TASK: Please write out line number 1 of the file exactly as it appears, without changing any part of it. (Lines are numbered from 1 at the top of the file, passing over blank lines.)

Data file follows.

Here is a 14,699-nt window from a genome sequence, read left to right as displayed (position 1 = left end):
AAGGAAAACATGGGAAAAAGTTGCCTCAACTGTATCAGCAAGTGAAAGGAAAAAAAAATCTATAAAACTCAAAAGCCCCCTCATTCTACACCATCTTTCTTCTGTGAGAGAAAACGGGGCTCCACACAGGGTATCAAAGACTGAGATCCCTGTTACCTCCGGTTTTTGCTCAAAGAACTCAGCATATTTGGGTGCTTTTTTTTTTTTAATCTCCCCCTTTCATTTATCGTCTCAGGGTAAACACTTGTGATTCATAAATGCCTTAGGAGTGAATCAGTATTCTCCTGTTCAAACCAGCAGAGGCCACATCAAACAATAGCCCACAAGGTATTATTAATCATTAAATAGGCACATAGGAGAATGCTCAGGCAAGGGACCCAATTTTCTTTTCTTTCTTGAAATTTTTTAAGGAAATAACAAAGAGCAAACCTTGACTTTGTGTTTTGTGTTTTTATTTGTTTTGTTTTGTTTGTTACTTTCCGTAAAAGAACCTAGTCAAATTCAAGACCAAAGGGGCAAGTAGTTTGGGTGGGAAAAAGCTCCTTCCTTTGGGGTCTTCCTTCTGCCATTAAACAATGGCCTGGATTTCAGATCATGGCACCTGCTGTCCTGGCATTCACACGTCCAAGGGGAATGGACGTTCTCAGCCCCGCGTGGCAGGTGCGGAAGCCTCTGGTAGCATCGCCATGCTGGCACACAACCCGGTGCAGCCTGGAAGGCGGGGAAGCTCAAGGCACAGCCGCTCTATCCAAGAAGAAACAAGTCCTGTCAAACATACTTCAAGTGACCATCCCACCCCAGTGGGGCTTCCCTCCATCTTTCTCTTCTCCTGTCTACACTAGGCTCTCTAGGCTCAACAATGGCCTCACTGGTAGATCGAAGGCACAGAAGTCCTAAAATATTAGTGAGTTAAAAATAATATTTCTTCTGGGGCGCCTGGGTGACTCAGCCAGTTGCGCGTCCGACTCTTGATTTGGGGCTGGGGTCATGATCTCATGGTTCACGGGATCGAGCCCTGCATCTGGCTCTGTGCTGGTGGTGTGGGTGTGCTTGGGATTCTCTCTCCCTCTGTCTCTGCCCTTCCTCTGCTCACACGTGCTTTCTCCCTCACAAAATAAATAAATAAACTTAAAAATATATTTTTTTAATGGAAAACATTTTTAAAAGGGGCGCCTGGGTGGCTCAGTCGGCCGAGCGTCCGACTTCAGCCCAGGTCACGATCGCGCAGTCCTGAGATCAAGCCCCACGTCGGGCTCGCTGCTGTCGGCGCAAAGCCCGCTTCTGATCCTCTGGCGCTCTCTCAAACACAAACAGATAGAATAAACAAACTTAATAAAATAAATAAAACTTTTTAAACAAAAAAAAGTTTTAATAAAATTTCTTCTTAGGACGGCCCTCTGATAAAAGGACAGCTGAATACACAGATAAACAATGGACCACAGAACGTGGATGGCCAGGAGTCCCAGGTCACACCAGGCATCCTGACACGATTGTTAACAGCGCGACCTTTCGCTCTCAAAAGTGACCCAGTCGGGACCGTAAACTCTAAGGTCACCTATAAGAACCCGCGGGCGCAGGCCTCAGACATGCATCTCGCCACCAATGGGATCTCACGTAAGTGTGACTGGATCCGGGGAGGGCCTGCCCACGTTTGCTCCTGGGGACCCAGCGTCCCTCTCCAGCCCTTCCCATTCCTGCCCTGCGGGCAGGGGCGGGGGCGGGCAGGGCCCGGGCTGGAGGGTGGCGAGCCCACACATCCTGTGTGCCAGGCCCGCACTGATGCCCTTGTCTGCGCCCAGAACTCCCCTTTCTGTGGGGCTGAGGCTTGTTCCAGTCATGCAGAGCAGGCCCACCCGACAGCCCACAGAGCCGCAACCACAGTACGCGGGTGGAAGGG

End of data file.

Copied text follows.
Here is a 14,699-nt window from a genome sequence, read left to right as displayed (position 1 = left end):